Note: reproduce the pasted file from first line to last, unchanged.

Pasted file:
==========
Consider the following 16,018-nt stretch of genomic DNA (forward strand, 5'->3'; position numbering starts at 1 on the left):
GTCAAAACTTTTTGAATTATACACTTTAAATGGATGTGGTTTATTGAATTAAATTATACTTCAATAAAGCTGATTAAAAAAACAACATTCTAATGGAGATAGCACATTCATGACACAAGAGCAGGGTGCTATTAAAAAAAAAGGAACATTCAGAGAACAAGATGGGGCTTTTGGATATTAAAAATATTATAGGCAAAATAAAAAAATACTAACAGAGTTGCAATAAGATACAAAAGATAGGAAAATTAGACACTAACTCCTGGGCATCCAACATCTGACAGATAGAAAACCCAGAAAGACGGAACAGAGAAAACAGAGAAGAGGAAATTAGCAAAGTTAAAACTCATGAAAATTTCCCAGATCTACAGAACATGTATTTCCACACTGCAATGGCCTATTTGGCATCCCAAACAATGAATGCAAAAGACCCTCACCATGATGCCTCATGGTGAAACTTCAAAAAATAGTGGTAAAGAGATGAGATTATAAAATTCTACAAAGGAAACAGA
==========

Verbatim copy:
Consider the following 16,018-nt stretch of genomic DNA (forward strand, 5'->3'; position numbering starts at 1 on the left):
GTCAAAACTTTTTGAATTATACACTTTAAATGGATGTGGTTTATTGAATTAAATTATACTTCAATAAAGCTGATTAAAAAAACAACATTCTAATGGAGATAGCACATTCATGACACAAGAGCAGGGTGCTATTAAAAAAAAAGGAACATTCAGAGAACAAGATGGGGCTTTTGGATATTAAAAATATTATAGGCAAAATAAAAAAATACTAACAGAGTTGCAATAAGATACAAAAGATAGGAAAATTAGACACTAACTCCTGGGCATCCAACATCTGACAGATAGAAAACCCAGAAAGACGGAACAGAGAAAACAGAGAAGAGGAAATTAGCAAAGTTAAAACTCATGAAAATTTCCCAGATCTACAGAACATGTATTTCCACACTGCAATGGCCTATTTGGCATCCCAAACAATGAATGCAAAAGACCCTCACCATGATGCCTCATGGTGAAACTTCAAAAAATAGTGGTAAAGAGATGAGATTATAAAATTCTACAAAGGAAACAGA